Why You Shouldn't Accept a Counteroffer

23 November 2021

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Bear with me, I know exactly how it sounds. Of course I’m going to tell you not to accept a counteroffer from your employer! But just hear me out because I’m going to tell you why. Going through the process of finding a new job is incredibly stressful and exhausting. From meticulously updating and perfecting your CV, tailoring your cover letter to match each job you apply for, preparing for and attending multiple interviews to negotiating an offer with your potential new employer, it’s a lot! By the end of the process, the feelings of fear and doubt can start to creep in. Starting a new job, building up a whole new network of colleagues, and getting adjusted to an unfamiliar place is tough, and you could find yourself pulled in two different directions.

It's no surprise then really when handing in your notice and being given a counteroffer, that accepting it could be the answer to the problem. Maybe you’ve been offered a promotion, some more interesting work, a higher salary – it would be silly to turn it down, right?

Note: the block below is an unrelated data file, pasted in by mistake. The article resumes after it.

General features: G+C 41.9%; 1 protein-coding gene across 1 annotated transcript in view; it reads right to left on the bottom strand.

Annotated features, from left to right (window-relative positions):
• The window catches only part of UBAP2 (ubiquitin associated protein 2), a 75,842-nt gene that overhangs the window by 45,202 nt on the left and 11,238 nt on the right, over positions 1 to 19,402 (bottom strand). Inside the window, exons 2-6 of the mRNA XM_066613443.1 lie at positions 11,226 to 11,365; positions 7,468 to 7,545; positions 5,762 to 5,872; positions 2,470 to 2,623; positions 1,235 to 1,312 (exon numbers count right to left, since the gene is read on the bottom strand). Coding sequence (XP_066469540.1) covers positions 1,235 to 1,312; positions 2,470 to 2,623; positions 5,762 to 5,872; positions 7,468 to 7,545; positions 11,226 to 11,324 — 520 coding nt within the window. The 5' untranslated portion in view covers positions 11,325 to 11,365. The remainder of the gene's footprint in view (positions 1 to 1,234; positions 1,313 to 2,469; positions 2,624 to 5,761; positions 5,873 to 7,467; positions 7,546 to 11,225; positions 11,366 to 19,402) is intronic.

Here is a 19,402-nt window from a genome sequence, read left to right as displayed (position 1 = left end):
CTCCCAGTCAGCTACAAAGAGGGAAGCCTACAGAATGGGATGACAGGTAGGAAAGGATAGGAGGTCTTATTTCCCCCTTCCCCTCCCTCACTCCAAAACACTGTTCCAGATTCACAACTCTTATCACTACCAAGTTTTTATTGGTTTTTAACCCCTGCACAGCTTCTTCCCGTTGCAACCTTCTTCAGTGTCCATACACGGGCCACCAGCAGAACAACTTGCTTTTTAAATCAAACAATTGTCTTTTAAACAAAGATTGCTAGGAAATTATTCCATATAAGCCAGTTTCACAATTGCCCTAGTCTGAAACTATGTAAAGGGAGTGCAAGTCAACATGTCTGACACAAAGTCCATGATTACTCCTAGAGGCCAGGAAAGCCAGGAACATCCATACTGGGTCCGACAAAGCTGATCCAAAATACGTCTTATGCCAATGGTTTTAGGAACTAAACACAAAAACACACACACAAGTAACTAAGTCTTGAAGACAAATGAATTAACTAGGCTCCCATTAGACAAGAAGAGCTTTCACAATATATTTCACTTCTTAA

Wrong.

There’s a well-known statistic thrown around in recruitment that 80% of employees that accept a counteroffer leave within 6 months of accepting it, so imagine going through that job-hunting process all over again so quickly! Ask your family and friends if they’ve ever been through the same and see what they tell you. I myself accepted a counteroffer once, and not only did I leave a few months afterward, the higher salary I was offered never even came to fruition.

So, let me use my experience to tell you why you shouldn’t accept that counteroffer.

You decided to look for a new job for a reason, what was it? Clearly, you weren’t enjoying your current role, so have a think about whether that counteroffer is going to make those old problems go away.

Handing in your notice has triggered your company offering you more benefits, but why did it have to get to this point for them to do that? If they’re happy to pay you more then why weren’t they doing that in the first place?

It shouldn’t be this way, but word travels fast. Before lunchtime, you can guarantee most of your colleagues know that you planned to leave, and that’s bound to make the office environment strained to say the least.

Finally, a verbal counteroffer means nothing. Learn from my mistake, if the offer wasn’t in writing, chances are you were promised something that was never going to happen.

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